How Network-Aware Supply Chain Planning Drives Resiliency
Unavailability of critical material and components as well as disruptions in supply chain logistics have always been one of the biggest challenges of supply chain planning. Such disruptions are hard to predict, and the uncertainty they cause can lead to plans that are not feasible, negatively impacting a multitude of areas downstream, e.g., shop floor execution.
What we have seen in the past years is that the frequency and magnitude have increased tremendously, hitting all regions and all markets almost equally. This led to logistics risks and production still-stands, often with a negative impact on company’s business continuity, growth, and profits.
Especially disruptions in the logistics world challenged many companies with global supply chains.
Visibility and an early recognition of occurring events that cause or might cause disruptions, such as late deliveries, is key to prepare and potentially adapt to tackle downstream risks and impacts.
Gather insights and provide enterprise-wide visibility
There are multiple ways to gather information from the real-world around disruptions. In many cases, delays are recognized only because the expected time of arrival has passed without the delivery being received. Early on warnings and information from the broader network is, if received at all, often collected in an unstructured format via phone calls and mails from suppliers or third-party logistics providers and get often stuck in the information chain.
SAP Business Network offers analytical applications like Intelligent Insights that provide customers a global logistic situation room overlooking all freight activities and shipment routes across multiple modes of transport augmented with external risk data and the Estimated Time of Arrival (ETA) information. Powerful color coding and filters help the user to focus on the most important activities and alerts. In case of any critical alert the user can drill into the freight order details like planned and reported shipment events and estimated time of arrival.
SAP Business Network for Logistics allows customers to analyze the full object and order flow, e.g., in case a ship is late due to weather conditions or port congestion to understand the freight order cascading down to the impacted purchase orders.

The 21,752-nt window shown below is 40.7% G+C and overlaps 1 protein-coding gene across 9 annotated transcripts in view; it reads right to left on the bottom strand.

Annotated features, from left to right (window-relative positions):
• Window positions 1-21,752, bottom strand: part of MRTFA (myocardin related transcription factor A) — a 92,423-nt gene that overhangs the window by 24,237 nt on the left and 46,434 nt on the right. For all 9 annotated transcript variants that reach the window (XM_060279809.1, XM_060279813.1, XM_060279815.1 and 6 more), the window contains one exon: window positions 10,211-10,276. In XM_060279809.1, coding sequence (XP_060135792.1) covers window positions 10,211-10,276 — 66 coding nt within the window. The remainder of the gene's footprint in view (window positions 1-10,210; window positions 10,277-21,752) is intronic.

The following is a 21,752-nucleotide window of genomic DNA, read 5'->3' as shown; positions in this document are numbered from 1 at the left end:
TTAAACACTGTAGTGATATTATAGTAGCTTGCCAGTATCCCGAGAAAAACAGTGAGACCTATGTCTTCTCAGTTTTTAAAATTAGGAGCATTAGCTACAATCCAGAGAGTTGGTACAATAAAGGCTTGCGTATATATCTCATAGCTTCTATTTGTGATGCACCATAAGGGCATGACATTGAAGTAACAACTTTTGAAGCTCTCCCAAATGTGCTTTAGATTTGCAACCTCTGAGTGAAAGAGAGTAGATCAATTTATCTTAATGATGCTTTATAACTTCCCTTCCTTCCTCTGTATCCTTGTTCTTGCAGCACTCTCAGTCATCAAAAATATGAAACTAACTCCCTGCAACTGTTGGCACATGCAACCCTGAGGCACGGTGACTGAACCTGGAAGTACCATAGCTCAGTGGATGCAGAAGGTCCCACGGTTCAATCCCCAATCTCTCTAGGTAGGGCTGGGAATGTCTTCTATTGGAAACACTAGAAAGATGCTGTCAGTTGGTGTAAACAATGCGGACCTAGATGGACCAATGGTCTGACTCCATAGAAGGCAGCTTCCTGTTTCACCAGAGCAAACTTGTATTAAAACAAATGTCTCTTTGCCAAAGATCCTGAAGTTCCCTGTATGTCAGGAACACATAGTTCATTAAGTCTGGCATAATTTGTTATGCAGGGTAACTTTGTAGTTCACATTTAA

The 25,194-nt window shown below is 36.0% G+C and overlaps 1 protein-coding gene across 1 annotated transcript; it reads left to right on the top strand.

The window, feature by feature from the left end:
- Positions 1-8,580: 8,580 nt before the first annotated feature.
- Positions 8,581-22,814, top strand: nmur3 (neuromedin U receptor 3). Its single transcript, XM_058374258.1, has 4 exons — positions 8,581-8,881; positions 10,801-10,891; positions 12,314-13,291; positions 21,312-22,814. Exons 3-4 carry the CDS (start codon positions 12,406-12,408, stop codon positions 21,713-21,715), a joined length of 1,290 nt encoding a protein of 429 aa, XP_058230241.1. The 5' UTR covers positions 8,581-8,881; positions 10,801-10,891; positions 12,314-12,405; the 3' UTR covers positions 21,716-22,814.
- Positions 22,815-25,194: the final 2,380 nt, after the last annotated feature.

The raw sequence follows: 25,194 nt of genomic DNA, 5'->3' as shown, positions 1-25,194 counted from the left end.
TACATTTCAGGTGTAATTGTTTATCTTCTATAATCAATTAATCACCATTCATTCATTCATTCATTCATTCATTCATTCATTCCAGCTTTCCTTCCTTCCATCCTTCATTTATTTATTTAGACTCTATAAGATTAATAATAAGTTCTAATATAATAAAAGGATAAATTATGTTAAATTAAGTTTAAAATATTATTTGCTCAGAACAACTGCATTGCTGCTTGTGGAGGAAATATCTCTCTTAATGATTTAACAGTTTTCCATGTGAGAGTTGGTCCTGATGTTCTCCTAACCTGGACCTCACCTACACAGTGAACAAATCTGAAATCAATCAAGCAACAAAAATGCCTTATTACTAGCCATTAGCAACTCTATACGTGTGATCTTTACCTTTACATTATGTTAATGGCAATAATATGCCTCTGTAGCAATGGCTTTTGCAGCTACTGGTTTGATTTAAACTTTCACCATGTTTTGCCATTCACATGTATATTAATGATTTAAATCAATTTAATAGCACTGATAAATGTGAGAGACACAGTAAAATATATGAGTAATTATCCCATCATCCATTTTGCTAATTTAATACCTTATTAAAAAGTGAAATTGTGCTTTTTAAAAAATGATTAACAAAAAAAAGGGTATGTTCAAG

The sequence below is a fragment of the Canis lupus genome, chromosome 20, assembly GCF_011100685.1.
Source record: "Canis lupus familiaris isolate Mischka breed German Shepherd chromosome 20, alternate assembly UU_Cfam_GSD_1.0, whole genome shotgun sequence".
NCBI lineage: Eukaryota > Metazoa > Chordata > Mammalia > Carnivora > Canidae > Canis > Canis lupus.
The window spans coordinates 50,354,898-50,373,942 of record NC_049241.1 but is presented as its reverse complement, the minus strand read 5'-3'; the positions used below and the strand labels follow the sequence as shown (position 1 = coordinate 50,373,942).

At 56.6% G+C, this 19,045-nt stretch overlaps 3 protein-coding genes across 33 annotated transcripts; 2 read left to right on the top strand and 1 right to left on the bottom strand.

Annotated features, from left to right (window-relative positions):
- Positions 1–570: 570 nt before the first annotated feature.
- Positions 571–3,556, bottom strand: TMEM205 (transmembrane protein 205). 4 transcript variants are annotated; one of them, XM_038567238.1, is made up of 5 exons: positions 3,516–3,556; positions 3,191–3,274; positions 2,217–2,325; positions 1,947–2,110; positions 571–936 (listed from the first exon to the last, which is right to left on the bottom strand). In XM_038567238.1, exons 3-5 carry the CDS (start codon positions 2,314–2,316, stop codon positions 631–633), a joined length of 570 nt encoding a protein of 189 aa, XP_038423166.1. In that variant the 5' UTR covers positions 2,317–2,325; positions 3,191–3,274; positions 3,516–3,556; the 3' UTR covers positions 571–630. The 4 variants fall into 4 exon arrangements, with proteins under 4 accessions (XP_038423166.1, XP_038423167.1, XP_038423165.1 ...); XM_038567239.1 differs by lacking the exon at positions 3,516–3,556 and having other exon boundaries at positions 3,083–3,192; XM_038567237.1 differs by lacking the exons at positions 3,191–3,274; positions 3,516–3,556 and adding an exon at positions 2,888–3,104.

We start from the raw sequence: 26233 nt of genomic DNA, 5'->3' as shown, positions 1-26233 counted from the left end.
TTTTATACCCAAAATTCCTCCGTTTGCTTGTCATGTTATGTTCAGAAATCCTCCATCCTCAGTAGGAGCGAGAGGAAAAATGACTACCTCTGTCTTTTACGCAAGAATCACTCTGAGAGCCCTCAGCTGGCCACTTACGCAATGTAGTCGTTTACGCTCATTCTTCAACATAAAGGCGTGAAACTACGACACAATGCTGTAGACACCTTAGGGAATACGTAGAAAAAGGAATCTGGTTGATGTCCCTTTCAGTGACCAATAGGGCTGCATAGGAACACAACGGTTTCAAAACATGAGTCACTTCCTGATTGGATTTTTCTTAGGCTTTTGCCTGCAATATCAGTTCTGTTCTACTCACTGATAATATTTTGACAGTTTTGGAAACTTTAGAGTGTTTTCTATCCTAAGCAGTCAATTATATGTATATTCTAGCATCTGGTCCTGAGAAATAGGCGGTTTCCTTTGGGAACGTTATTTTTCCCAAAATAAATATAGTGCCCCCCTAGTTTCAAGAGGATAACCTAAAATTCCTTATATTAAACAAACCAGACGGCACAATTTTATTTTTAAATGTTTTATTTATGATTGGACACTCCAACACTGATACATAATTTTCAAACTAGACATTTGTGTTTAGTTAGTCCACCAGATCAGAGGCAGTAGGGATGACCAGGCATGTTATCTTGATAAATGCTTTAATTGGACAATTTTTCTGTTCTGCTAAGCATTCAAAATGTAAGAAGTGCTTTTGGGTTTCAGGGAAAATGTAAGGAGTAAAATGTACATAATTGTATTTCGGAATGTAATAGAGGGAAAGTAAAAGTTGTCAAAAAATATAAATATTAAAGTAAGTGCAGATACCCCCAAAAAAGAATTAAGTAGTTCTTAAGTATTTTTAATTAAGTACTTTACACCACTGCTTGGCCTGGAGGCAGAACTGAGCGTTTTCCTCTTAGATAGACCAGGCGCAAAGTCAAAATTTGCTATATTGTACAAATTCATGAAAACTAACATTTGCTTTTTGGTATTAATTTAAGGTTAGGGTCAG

The delays are provided by the logistics providers or respective visibility providers and are calculated by the SAP Business Network in combination with geo-location updates of the vessels.
Since our release in May 2022 the next step was taken, and the delay can now be automatically communicated to SAP S/4HANA and SAP ERP systems where the delivery date of the inbound delivery is updated. This major step allows our customers to use data and insights from the network to infuse further intelligence into their S/4HANA processes (see Link to documentation).
This is a great way to set up information chains between the external business network and the enterprise. However, visibility and insights are useless if no intelligent actions can be taken in the enterprise.
From Insight to Impact to Action
Supply Chain Planning is usually highly interested in such information and one of the key addressees of the updated delivery dates.
Naturally, not every delay will cause an impact in the supply chain network and not every impact comes with high risks. But the evaluation of the impact on plans, production orders and customers’ orders are key to also understand all aspects of a disruption. SAPs Supply Chain Planning Solution, SAP Integrated Business Planning for Supply Chain (IBP) and its supply heuristics and optimizers can evaluate the impact across the entire network. With the tight integration of SAP IBP and SAP S/4HANA, the updated delivery date is automatically updated alongside the rest of the order information.
Heuristics and Optimizers are designed to provide a feasible plan based on the most recent information and to ensure that options, such as alternative suppliers, alternative modes of transport, stock transfer options from alternative warehouses, etc. are considered during the supply runs every single day.
In cases where no feasible options are available, or where the disruptions happen in the short-term horizon or are of a certain monetary impact, planners are automatically informed, for example about impacted orders and the revenue that is being at risk:
Planners can then take further options in consideration that might not be available to the algorithms, for example work with the purchasing team on further alternative suppliers, or as a last resort, inform the critical customers about potential delays in person to keep the business relationship running.
Further read: SAP’s Bold Vision to Strengthen the World’s Supply Chains